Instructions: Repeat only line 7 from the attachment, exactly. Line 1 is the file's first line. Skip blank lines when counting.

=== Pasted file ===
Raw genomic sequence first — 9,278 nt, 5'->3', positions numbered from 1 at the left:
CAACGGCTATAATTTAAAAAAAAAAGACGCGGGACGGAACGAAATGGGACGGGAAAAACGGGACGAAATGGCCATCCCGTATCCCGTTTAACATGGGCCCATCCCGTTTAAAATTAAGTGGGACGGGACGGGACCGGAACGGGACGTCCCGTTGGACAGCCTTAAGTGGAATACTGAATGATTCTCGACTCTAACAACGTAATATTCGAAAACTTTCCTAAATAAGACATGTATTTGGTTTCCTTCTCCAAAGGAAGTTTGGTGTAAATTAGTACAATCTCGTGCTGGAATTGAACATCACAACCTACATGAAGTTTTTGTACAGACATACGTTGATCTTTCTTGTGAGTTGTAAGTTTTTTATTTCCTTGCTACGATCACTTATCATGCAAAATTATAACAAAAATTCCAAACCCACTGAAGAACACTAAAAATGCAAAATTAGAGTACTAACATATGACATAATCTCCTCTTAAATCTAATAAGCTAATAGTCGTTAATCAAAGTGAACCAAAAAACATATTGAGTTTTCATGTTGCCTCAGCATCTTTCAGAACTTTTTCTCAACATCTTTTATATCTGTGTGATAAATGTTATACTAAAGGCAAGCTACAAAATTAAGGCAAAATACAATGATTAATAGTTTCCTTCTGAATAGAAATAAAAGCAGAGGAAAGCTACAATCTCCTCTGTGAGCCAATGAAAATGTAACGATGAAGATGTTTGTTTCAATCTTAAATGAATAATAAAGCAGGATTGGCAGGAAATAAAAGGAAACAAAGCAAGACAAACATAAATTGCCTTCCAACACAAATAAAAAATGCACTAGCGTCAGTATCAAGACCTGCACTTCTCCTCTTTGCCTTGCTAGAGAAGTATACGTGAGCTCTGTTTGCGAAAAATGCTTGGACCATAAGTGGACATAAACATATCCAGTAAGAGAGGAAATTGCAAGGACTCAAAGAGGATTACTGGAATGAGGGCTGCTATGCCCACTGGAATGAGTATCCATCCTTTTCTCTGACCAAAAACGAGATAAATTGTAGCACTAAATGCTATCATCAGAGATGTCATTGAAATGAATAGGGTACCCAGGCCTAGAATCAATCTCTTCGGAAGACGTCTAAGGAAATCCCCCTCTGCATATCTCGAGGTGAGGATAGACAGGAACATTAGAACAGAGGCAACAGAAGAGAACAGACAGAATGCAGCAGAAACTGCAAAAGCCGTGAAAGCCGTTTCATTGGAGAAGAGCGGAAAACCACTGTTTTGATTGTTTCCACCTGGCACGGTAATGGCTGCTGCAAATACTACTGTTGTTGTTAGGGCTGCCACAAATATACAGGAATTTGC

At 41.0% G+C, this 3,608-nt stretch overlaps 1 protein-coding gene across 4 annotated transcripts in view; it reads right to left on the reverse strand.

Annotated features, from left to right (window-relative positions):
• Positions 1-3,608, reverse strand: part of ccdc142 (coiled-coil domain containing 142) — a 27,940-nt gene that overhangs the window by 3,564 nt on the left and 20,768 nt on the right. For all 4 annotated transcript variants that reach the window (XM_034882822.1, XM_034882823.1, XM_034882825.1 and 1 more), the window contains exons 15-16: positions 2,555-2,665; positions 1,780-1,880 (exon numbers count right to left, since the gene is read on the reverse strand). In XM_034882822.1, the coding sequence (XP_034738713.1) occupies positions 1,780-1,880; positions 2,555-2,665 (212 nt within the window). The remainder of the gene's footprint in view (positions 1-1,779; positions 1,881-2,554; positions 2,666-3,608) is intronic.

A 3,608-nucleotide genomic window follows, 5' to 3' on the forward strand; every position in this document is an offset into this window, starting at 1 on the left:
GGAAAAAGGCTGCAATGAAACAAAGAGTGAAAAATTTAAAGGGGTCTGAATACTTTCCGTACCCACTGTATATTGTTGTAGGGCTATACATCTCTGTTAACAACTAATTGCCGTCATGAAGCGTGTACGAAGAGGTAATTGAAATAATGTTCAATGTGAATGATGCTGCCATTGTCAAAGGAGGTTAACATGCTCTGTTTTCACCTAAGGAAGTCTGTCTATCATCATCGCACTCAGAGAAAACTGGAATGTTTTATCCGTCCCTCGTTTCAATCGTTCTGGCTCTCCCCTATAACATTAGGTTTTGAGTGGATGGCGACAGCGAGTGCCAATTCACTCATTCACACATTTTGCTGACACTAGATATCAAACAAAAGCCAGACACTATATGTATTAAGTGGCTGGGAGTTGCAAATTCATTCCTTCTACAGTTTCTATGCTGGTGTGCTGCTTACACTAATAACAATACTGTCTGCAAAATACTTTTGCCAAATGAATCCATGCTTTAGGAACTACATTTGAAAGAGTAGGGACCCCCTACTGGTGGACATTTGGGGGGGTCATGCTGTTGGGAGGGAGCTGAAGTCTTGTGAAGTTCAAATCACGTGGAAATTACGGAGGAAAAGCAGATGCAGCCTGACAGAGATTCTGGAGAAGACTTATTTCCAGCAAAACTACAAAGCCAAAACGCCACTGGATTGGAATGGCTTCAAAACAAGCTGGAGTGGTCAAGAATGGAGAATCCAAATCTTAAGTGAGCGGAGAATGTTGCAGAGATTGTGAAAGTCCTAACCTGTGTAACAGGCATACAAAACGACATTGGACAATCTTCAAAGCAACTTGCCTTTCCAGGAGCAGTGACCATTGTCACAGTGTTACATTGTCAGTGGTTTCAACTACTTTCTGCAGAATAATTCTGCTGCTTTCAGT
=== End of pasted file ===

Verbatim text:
GGAAAAAGGCTGCAATGAAACAAAGAGTGAAAAATTTAAAGGGGTCTGAATACTTTCCGTACCCACTGTATATTGTTGTAGGGCTATACATCTCTGTTAACAACTAATTGCCGTCATGAAGCGTGTACGAAGAGGTAATTGAAATAATGTTCAATGTGAATGATGCTGCCATTGTCAAAGGAGGTTAACATGCTCTGTTTTCACCTAAGGAAGTCTGTCTATCATCATCGCACTCAGAGAAAACTGGAATGTTTTATCCGTCCCTCGTTTCAATCGTTCTGGCTCTCCCCTATAACATTAGGTTTTGAGTGGATGGCGACAGCGAGTGCCAATTCACTCATTCACACATTTTGCTGACACTAGATATCAAACAAAAGCCAGACACTATATGTATTAAGTGGCTGGGAGTTGCAAATTCATTCCTTCTACAGTTTCTATGCTGGTGTGCTGCTTACACTAATAACAATACTGTCTGCAAAATACTTTTGCCAAATGAATCCATGCTTTAGGAACTACATTTGAAAGAGTAGGGACCCCCTACTGGTGGACATTTGGGGGGGTCATGCTGTTGGGAGGGAGCTGAAGTCTTGTGAAGTTCAAATCACGTGGAAATTACGGAGGAAAAGCAGATGCAGCCTGACAGAGATTCTGGAGAAGACTTATTTCCAGCAAAACTACAAAGCCAAAACGCCACTGGATTGGAATGGCTTCAAAACAAGCTGGAGTGGTCAAGAATGGAGAATCCAAATCTTAAGTGAGCGGAGAATGTTGCAGAGATTGTGAAAGTCCTAACCTGTGTAACAGGCATACAAAACGACATTGGACAATCTTCAAAGCAACTTGCCTTTCCAGGAGCAGTGACCATTGTCACAGTGTTACATTGTCAGTGGTTTCAACTACTTTCTGCAGAATAATTCTGCTGCTTTCAGT